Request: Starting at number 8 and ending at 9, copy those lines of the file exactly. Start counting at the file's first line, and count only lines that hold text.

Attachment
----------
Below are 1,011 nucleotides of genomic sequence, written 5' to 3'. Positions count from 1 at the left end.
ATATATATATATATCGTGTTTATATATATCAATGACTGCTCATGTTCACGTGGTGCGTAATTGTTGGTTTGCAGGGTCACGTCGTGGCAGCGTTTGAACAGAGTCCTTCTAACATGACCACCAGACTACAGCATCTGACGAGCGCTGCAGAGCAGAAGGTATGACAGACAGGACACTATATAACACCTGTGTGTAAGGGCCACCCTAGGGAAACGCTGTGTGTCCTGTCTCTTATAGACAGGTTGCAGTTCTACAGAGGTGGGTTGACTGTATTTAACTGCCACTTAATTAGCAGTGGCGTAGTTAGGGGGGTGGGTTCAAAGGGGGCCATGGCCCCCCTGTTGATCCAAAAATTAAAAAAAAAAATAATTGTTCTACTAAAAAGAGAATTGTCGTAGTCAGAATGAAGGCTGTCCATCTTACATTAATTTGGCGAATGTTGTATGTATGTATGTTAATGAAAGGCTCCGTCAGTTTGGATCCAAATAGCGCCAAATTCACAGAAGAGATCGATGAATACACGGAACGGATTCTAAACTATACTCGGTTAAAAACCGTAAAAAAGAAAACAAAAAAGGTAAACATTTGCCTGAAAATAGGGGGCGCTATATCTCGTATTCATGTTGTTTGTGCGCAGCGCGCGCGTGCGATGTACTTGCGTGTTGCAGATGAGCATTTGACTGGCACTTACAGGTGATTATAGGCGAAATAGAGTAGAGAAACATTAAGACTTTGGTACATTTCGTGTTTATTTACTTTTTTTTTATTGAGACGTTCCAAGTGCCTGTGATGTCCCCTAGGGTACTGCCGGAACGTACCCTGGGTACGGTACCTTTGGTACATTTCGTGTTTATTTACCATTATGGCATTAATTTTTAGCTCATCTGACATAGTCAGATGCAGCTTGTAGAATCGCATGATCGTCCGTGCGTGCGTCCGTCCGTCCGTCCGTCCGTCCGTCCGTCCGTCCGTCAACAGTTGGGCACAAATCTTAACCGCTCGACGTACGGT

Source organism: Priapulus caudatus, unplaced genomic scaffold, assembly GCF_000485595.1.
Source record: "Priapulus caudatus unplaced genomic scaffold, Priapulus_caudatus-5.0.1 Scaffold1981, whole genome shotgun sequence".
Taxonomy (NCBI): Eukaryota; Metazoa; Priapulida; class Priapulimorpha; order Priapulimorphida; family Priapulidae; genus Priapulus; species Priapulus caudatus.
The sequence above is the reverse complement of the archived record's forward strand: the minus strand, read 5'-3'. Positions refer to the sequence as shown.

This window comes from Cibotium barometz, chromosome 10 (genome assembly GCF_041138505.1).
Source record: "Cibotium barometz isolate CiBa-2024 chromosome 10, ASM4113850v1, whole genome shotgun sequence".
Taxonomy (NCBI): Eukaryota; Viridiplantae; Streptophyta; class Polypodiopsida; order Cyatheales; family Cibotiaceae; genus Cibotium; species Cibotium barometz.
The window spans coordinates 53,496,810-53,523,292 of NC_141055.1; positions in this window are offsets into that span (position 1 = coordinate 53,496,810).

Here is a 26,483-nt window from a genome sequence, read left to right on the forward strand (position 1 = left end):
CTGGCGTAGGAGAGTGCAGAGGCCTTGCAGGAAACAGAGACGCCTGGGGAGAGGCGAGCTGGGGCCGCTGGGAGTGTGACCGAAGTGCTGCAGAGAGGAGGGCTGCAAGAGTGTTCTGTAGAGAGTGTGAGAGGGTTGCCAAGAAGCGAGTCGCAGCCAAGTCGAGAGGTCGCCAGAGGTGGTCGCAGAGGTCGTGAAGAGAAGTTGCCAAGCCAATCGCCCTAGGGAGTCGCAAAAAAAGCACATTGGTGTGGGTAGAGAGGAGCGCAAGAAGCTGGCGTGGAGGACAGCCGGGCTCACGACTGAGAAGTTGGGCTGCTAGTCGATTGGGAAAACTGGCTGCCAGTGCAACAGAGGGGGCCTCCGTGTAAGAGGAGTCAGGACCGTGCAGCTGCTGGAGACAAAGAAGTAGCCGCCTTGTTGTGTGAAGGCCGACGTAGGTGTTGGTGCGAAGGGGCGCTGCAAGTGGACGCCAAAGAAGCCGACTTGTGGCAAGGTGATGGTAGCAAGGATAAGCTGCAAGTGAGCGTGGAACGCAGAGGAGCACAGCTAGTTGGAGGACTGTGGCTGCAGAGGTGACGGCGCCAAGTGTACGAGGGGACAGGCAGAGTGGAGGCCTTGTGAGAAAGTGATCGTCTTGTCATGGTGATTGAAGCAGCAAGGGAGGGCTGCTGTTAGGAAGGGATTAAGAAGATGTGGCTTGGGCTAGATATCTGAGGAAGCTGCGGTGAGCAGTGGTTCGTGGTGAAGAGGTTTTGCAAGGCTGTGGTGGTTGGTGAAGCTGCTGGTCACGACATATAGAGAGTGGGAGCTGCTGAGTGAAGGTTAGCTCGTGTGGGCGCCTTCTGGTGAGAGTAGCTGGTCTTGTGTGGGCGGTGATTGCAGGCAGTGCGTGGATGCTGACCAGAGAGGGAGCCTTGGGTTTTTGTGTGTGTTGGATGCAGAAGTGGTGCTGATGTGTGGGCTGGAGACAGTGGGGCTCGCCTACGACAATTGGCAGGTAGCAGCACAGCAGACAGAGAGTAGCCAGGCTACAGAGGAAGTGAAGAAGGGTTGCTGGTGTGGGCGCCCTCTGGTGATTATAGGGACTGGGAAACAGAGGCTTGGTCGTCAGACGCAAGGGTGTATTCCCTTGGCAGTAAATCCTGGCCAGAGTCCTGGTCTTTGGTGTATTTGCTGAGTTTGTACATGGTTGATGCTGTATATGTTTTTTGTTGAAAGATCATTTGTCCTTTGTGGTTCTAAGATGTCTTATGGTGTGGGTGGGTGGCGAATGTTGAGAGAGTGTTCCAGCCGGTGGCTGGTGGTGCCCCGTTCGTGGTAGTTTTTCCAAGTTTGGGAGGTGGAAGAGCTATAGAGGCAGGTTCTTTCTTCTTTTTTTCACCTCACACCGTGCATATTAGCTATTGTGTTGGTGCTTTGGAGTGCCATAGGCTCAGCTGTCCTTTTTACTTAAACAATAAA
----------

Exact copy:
Source record: "Cibotium barometz isolate CiBa-2024 chromosome 10, ASM4113850v1, whole genome shotgun sequence".
Taxonomy (NCBI): Eukaryota; Viridiplantae; Streptophyta; class Polypodiopsida; order Cyatheales; family Cibotiaceae; genus Cibotium; species Cibotium barometz.